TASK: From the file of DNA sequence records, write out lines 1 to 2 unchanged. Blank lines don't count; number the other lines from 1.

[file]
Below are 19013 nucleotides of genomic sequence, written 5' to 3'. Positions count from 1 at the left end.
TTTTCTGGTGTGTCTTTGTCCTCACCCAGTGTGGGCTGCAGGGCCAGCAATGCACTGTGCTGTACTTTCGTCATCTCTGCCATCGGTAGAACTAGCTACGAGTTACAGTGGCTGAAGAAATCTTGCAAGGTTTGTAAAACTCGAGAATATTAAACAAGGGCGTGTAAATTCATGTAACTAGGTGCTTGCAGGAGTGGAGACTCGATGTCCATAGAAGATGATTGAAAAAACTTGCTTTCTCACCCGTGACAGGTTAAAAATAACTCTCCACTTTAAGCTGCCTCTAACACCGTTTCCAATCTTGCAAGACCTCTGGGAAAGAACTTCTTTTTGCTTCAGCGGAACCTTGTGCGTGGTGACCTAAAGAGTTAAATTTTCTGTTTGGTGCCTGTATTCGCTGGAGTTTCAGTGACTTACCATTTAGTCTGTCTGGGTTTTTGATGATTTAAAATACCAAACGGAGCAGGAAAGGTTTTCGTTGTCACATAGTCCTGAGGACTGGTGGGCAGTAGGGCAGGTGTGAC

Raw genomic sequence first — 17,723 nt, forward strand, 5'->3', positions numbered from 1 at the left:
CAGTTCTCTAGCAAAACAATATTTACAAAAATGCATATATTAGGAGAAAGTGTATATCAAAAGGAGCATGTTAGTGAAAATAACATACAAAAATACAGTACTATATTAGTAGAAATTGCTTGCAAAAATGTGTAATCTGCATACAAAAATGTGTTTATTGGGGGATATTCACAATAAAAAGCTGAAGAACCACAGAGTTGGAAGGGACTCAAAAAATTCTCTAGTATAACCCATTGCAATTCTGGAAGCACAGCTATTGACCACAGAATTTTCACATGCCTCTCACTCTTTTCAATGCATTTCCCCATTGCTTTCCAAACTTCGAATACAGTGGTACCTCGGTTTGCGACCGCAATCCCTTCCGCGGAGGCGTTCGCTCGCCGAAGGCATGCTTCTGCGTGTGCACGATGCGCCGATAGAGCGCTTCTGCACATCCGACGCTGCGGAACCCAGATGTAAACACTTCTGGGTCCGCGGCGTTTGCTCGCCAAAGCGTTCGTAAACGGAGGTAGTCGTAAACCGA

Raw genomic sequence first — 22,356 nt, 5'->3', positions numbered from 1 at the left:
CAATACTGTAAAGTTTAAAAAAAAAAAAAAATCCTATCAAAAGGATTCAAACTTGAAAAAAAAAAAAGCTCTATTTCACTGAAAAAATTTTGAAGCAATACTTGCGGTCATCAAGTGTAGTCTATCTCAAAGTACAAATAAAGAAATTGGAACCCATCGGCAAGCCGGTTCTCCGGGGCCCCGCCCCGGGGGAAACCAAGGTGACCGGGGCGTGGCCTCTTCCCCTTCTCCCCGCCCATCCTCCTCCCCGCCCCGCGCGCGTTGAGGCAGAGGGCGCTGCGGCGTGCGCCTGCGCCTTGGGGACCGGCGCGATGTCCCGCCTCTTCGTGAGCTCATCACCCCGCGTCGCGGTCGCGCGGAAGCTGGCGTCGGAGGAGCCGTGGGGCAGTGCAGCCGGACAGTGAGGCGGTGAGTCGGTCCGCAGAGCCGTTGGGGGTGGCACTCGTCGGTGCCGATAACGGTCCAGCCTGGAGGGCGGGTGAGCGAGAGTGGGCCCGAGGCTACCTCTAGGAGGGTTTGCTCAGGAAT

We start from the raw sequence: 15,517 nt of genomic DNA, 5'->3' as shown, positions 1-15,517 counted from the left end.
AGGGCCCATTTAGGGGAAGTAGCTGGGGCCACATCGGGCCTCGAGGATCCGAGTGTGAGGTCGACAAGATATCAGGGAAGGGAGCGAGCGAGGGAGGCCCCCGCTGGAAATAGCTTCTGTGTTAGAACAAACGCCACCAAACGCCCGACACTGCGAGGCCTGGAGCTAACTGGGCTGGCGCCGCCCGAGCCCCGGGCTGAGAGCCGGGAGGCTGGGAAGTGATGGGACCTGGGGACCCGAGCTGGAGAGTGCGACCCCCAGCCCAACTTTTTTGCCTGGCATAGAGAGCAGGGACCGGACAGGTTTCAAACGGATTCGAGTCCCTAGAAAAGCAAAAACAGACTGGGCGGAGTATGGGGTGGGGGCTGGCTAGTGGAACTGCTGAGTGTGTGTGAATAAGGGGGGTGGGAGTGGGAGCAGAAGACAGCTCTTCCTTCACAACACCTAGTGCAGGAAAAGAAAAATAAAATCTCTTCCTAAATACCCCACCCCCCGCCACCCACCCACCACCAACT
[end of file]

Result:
Below are 19013 nucleotides of genomic sequence, written 5' to 3'. Positions count from 1 at the left end.
TTTTCTGGTGTGTCTTTGTCCTCACCCAGTGTGGGCTGCAGGGCCAGCAATGCACTGTGCTGTACTTTCGTCATCTCTGCCATCGGTAGAACTAGCTACGAGTTACAGTGGCTGAAGAAATCTTGCAAGGTTTGTAAAACTCGAGAATATTAAACAAGGGCGTGTAAATTCATGTAACTAGGTGCTTGCAGGAGTGGAGACTCGATGTCCATAGAAGATGATTGAAAAAACTTGCTTTCTCACCCGTGACAGGTTAAAAATAACTCTCCACTTTAAGCTGCCTCTAACACCGTTTCCAATCTTGCAAGACCTCTGGGAAAGAACTTCTTTTTGCTTCAGCGGAACCTTGTGCGTGGTGACCTAAAGAGTTAAATTTTCTGTTTGGTGCCTGTATTCGCTGGAGTTTCAGTGACTTACCATTTAGTCTGTCTGGGTTTTTGATGATTTAAAATACCAAACGGAGCAGGAAAGGTTTTCGTTGTCACATAGTCCTGAGGACTGGTGGGCAGTAGGGCAGGTGTGAC